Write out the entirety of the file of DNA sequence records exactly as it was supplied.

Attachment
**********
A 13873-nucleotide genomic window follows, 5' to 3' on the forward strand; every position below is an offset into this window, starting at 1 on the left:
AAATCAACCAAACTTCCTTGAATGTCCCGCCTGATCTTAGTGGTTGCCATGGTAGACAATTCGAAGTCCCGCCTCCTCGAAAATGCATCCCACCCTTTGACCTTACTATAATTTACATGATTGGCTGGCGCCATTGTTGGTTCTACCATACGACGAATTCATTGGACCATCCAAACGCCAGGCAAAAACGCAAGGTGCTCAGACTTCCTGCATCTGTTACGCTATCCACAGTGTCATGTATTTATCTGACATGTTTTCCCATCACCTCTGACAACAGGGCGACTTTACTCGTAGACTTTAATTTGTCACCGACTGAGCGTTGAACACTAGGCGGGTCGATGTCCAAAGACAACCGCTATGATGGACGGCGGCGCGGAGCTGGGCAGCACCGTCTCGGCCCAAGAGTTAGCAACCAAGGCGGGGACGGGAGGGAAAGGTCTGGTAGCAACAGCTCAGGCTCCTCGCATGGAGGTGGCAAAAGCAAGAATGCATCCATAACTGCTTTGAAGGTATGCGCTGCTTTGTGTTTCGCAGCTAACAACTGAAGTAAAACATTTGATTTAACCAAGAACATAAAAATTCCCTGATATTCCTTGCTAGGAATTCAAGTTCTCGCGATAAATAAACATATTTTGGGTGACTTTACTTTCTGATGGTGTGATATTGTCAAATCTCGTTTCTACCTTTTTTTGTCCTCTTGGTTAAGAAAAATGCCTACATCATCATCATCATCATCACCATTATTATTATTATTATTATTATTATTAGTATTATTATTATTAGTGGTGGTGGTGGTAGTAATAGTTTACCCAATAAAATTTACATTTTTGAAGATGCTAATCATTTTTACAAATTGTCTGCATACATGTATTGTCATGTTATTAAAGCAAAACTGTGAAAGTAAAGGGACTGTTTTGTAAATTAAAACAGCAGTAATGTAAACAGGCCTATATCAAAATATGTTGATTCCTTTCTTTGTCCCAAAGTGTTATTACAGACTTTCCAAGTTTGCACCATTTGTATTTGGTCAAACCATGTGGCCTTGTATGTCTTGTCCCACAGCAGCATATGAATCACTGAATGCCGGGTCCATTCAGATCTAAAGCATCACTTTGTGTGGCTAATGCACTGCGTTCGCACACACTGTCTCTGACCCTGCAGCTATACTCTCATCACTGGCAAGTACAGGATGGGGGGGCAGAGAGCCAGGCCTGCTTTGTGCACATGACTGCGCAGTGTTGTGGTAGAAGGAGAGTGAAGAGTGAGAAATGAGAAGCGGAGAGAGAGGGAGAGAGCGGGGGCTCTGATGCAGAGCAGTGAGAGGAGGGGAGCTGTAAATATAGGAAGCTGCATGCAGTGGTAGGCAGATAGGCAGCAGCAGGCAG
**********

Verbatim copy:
A 13873-nucleotide genomic window follows, 5' to 3' on the forward strand; every position below is an offset into this window, starting at 1 on the left:
AAATCAACCAAACTTCCTTGAATGTCCCGCCTGATCTTAGTGGTTGCCATGGTAGACAATTCGAAGTCCCGCCTCCTCGAAAATGCATCCCACCCTTTGACCTTACTATAATTTACATGATTGGCTGGCGCCATTGTTGGTTCTACCATACGACGAATTCATTGGACCATCCAAACGCCAGGCAAAAACGCAAGGTGCTCAGACTTCCTGCATCTGTTACGCTATCCACAGTGTCATGTATTTATCTGACATGTTTTCCCATCACCTCTGACAACAGGGCGACTTTACTCGTAGACTTTAATTTGTCACCGACTGAGCGTTGAACACTAGGCGGGTCGATGTCCAAAGACAACCGCTATGATGGACGGCGGCGCGGAGCTGGGCAGCACCGTCTCGGCCCAAGAGTTAGCAACCAAGGCGGGGACGGGAGGGAAAGGTCTGGTAGCAACAGCTCAGGCTCCTCGCATGGAGGTGGCAAAAGCAAGAATGCATCCATAACTGCTTTGAAGGTATGCGCTGCTTTGTGTTTCGCAGCTAACAACTGAAGTAAAACATTTGATTTAACCAAGAACATAAAAATTCCCTGATATTCCTTGCTAGGAATTCAAGTTCTCGCGATAAATAAACATATTTTGGGTGACTTTACTTTCTGATGGTGTGATATTGTCAAATCTCGTTTCTACCTTTTTTTGTCCTCTTGGTTAAGAAAAATGCCTACATCATCATCATCATCATCACCATTATTATTATTATTATTATTATTATTAGTATTATTATTATTAGTGGTGGTGGTGGTAGTAATAGTTTACCCAATAAAATTTACATTTTTGAAGATGCTAATCATTTTTACAAATTGTCTGCATACATGTATTGTCATGTTATTAAAGCAAAACTGTGAAAGTAAAGGGACTGTTTTGTAAATTAAAACAGCAGTAATGTAAACAGGCCTATATCAAAATATGTTGATTCCTTTCTTTGTCCCAAAGTGTTATTACAGACTTTCCAAGTTTGCACCATTTGTATTTGGTCAAACCATGTGGCCTTGTATGTCTTGTCCCACAGCAGCATATGAATCACTGAATGCCGGGTCCATTCAGATCTAAAGCATCACTTTGTGTGGCTAATGCACTGCGTTCGCACACACTGTCTCTGACCCTGCAGCTATACTCTCATCACTGGCAAGTACAGGATGGGGGGGCAGAGAGCCAGGCCTGCTTTGTGCACATGACTGCGCAGTGTTGTGGTAGAAGGAGAGTGAAGAGTGAGAAATGAGAAGCGGAGAGAGAGGGAGAGAGCGGGGGCTCTGATGCAGAGCAGTGAGAGGAGGGGAGCTGTAAATATAGGAAGCTGCATGCAGTGGTAGGCAGATAGGCAGCAGCAGGCAG